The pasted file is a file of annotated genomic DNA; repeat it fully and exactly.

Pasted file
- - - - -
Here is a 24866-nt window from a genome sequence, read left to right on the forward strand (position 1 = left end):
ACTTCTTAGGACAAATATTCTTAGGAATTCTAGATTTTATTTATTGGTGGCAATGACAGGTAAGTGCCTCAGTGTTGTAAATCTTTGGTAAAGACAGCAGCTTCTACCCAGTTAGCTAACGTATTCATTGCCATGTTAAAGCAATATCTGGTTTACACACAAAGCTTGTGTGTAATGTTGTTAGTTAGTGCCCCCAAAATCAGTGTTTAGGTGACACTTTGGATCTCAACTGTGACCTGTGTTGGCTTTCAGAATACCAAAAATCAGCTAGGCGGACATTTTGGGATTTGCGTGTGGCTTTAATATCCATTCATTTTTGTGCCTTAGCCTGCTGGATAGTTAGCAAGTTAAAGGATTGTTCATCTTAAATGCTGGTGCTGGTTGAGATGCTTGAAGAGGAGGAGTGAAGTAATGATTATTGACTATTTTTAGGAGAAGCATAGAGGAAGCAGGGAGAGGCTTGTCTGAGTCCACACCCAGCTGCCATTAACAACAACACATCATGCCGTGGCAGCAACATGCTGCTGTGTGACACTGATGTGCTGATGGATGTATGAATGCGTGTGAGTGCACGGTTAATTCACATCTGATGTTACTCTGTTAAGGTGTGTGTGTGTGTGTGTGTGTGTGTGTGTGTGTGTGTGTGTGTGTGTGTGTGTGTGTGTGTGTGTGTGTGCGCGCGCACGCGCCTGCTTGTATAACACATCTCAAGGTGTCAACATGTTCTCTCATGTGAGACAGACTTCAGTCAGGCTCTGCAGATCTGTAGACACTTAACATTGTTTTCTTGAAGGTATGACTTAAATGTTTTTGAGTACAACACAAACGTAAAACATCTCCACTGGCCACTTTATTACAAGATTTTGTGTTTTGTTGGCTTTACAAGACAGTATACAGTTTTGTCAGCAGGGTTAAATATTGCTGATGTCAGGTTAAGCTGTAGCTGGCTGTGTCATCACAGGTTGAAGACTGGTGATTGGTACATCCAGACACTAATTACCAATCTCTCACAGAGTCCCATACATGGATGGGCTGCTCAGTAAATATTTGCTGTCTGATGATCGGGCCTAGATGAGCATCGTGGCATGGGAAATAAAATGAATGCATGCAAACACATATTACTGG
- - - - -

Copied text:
Here is a 24866-nt window from a genome sequence, read left to right on the forward strand (position 1 = left end):
ACTTCTTAGGACAAATATTCTTAGGAATTCTAGATTTTATTTATTGGTGGCAATGACAGGTAAGTGCCTCAGTGTTGTAAATCTTTGGTAAAGACAGCAGCTTCTACCCAGTTAGCTAACGTATTCATTGCCATGTTAAAGCAATATCTGGTTTACACACAAAGCTTGTGTGTAATGTTGTTAGTTAGTGCCCCCAAAATCAGTGTTTAGGTGACACTTTGGATCTCAACTGTGACCTGTGTTGGCTTTCAGAATACCAAAAATCAGCTAGGCGGACATTTTGGGATTTGCGTGTGGCTTTAATATCCATTCATTTTTGTGCCTTAGCCTGCTGGATAGTTAGCAAGTTAAAGGATTGTTCATCTTAAATGCTGGTGCTGGTTGAGATGCTTGAAGAGGAGGAGTGAAGTAATGATTATTGACTATTTTTAGGAGAAGCATAGAGGAAGCAGGGAGAGGCTTGTCTGAGTCCACACCCAGCTGCCATTAACAACAACACATCATGCCGTGGCAGCAACATGCTGCTGTGTGACACTGATGTGCTGATGGATGTATGAATGCGTGTGAGTGCACGGTTAATTCACATCTGATGTTACTCTGTTAAGGTGTGTGTGTGTGTGTGTGTGTGTGTGTGTGTGTGTGTGTGTGTGTGTGTGTGTGTGTGTGTGTGTGTGTGCGCGCGCACGCGCCTGCTTGTATAACACATCTCAAGGTGTCAACATGTTCTCTCATGTGAGACAGACTTCAGTCAGGCTCTGCAGATCTGTAGACACTTAACATTGTTTTCTTGAAGGTATGACTTAAATGTTTTTGAGTACAACACAAACGTAAAACATCTCCACTGGCCACTTTATTACAAGATTTTGTGTTTTGTTGGCTTTACAAGACAGTATACAGTTTTGTCAGCAGGGTTAAATATTGCTGATGTCAGGTTAAGCTGTAGCTGGCTGTGTCATCACAGGTTGAAGACTGGTGATTGGTACATCCAGACACTAATTACCAATCTCTCACAGAGTCCCATACATGGATGGGCTGCTCAGTAAATATTTGCTGTCTGATGATCGGGCCTAGATGAGCATCGTGGCATGGGAAATAAAATGAATGCATGCAAACACATATTACTGG